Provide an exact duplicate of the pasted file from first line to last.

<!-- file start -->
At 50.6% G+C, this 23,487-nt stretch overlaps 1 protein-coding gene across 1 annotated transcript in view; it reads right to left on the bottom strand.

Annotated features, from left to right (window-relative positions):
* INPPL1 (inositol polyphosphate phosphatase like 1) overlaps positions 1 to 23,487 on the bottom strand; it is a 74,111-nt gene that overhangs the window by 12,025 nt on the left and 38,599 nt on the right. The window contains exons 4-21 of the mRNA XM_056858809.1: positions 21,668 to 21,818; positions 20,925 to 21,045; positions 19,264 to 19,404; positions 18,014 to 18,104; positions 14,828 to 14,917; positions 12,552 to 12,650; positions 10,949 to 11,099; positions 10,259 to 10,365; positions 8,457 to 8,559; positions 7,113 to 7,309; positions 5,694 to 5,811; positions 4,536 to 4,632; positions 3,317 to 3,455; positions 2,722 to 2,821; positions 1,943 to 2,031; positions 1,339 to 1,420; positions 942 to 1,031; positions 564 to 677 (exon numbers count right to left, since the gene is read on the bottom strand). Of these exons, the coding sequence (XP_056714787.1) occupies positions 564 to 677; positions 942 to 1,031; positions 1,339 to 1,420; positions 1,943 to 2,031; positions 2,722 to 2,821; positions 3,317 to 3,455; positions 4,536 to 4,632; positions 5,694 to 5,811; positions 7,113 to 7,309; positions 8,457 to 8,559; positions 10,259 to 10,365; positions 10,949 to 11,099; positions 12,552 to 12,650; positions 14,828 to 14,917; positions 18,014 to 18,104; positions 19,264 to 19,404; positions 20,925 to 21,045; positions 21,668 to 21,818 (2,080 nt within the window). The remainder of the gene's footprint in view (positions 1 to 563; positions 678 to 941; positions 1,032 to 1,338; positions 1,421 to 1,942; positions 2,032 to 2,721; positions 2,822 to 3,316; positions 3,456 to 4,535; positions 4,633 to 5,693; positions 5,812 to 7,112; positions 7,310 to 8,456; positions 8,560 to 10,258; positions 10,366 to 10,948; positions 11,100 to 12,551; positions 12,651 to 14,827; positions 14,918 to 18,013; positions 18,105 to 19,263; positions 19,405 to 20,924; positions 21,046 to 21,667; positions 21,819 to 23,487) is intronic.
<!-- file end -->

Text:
At 50.6% G+C, this 23,487-nt stretch overlaps 1 protein-coding gene across 1 annotated transcript in view; it reads right to left on the bottom strand.

Annotated features, from left to right (window-relative positions):
* INPPL1 (inositol polyphosphate phosphatase like 1) overlaps positions 1 to 23,487 on the bottom strand; it is a 74,111-nt gene that overhangs the window by 12,025 nt on the left and 38,599 nt on the right. The window contains exons 4-21 of the mRNA XM_056858809.1: positions 21,668 to 21,818; positions 20,925 to 21,045; positions 19,264 to 19,404; positions 18,014 to 18,104; positions 14,828 to 14,917; positions 12,552 to 12,650; positions 10,949 to 11,099; positions 10,259 to 10,365; positions 8,457 to 8,559; positions 7,113 to 7,309; positions 5,694 to 5,811; positions 4,536 to 4,632; positions 3,317 to 3,455; positions 2,722 to 2,821; positions 1,943 to 2,031; positions 1,339 to 1,420; positions 942 to 1,031; positions 564 to 677 (exon numbers count right to left, since the gene is read on the bottom strand). Of these exons, the coding sequence (XP_056714787.1) occupies positions 564 to 677; positions 942 to 1,031; positions 1,339 to 1,420; positions 1,943 to 2,031; positions 2,722 to 2,821; positions 3,317 to 3,455; positions 4,536 to 4,632; positions 5,694 to 5,811; positions 7,113 to 7,309; positions 8,457 to 8,559; positions 10,259 to 10,365; positions 10,949 to 11,099; positions 12,552 to 12,650; positions 14,828 to 14,917; positions 18,014 to 18,104; positions 19,264 to 19,404; positions 20,925 to 21,045; positions 21,668 to 21,818 (2,080 nt within the window). The remainder of the gene's footprint in view (positions 1 to 563; positions 678 to 941; positions 1,032 to 1,338; positions 1,421 to 1,942; positions 2,032 to 2,721; positions 2,822 to 3,316; positions 3,456 to 4,535; positions 4,633 to 5,693; positions 5,812 to 7,112; positions 7,310 to 8,456; positions 8,560 to 10,258; positions 10,366 to 10,948; positions 11,100 to 12,551; positions 12,651 to 14,827; positions 14,918 to 18,013; positions 18,105 to 19,263; positions 19,405 to 20,924; positions 21,046 to 21,667; positions 21,819 to 23,487) is intronic.